We’ve arrived in 2019 with some ominous questions if you’re looking to move to a new house this year: what will happen with Brexit? What does it mean for the economy? How will it affect the value of your home? What will the implications be for lending and moving costs?
What do property experts think?
Some experts seem quite buoyant about the property market prospects for 2019. Paula Higgins, Chief Executive of HomeOwners Alliance said: “Our figures show very few people are putting off major life decisions – such as moving house – because of what’s happening in Parliament. And rightly so. In these situations, it’s obviously important to have an eye on the bigger picture, but it’s much more useful to think about your own situation. If you’re planning on moving, there’s no reason not to, there will always be people looking to buy.”
The Royal Institute of Chartered Surveyors are more cautious, however, advising that key price indicators are falling nationally, with half of the UK regions price balances now flat or negative, and commented: “The weaker trend in prices is being driven by the lack of demand from new buyers, which is in part a result of heightened political uncertainty, ongoing affordability pressures, a modest upward move in interest rates and a lack of fresh stock coming onto the market.”
The benefits of renovating
The uncertainty of 2019 and beyond will undoubtedly have some people staying put. And even if you’re prepared to sell, the lack of properties on the market might mean that you simply can’t find somewhere else you want to go. Renovating or extending a home, or updating it or modernising it, can be a good way to make the most of what you’ve already got. It can help you to get a better price for your home in the long run too, as you may get back more than what you invest. However, getting good advice from an estate agent is essential to help make the right investment choices and understand if your house has a ceiling price – putting in that high-spec kitchen might not be worth it.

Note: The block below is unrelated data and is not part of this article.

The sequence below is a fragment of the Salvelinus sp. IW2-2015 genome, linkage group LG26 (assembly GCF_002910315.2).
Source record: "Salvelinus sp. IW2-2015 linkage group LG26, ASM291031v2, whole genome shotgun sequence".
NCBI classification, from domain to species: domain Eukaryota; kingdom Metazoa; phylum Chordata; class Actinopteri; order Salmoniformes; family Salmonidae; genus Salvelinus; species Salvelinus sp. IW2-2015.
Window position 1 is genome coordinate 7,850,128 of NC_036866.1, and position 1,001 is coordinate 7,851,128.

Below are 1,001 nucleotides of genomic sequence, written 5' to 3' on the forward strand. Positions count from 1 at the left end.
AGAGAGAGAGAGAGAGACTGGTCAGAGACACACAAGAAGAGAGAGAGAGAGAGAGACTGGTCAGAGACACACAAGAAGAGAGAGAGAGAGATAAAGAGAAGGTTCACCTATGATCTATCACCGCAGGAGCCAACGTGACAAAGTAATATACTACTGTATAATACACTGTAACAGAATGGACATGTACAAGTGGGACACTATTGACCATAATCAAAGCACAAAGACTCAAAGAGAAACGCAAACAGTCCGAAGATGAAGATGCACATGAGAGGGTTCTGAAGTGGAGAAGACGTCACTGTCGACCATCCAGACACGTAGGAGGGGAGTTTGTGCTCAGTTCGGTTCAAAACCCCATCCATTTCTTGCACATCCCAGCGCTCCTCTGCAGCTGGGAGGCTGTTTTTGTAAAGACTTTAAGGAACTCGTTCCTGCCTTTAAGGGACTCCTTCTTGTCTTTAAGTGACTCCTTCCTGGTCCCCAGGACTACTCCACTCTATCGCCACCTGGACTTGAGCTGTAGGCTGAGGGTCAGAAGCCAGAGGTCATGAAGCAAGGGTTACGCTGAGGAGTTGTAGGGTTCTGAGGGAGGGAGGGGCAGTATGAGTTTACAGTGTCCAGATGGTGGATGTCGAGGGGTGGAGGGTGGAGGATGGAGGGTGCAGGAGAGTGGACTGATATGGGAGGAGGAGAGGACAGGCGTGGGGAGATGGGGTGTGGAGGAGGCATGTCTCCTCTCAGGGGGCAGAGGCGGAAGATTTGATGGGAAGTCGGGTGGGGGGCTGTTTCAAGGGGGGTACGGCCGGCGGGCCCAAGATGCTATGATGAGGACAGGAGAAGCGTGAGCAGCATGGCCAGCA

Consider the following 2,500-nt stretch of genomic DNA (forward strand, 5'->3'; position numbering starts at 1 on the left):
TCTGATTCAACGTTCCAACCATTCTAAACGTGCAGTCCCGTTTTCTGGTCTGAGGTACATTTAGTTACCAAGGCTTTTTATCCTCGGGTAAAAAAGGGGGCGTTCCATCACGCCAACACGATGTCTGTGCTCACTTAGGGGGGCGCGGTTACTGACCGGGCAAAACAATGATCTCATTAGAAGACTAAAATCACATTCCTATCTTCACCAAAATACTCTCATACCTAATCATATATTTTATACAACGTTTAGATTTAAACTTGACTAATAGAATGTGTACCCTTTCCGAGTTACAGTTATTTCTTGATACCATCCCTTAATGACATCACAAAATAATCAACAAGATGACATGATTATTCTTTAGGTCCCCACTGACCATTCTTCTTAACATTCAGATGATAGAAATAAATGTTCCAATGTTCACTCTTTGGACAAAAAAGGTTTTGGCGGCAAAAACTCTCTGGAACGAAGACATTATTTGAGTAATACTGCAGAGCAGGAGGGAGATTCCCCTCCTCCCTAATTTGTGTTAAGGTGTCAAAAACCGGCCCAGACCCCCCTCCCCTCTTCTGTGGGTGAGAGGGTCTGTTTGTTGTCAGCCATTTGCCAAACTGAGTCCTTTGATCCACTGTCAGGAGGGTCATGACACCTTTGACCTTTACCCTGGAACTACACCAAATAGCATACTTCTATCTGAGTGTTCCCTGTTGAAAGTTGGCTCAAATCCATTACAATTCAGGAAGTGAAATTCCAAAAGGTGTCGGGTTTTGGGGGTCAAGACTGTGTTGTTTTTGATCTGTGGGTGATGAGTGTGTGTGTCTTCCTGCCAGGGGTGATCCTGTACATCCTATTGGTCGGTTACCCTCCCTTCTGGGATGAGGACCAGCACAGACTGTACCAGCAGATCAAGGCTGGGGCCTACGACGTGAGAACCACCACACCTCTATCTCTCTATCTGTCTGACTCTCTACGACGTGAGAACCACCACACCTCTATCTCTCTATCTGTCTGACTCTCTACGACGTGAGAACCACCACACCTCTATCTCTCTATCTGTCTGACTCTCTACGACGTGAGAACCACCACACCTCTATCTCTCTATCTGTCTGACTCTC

Weighing up the costs
Weigh up the refurbishment costs against the rising costs of moving and let the facts help you make an informed choice. Consider the solicitor fees, removal costs, mortgage fees and surveying costs when it comes to selling up, and compare it to the costs of architects, builders and skip hire. Does your estate agent think you could get a better asking price for your house if you made some changes? Would you be happy with your house if it was updated and be prepared to stay for longer?
Waiting it out
The reality of your own financial situation, along with your personal level of optimism and how pressing your need to move is will help dictate what you should do next. With unanswered questions overshadowing the property market and the economy, many who may be tempted to move might simply choose to sit tight and ride out the storm of Brexit before making any big decisions.
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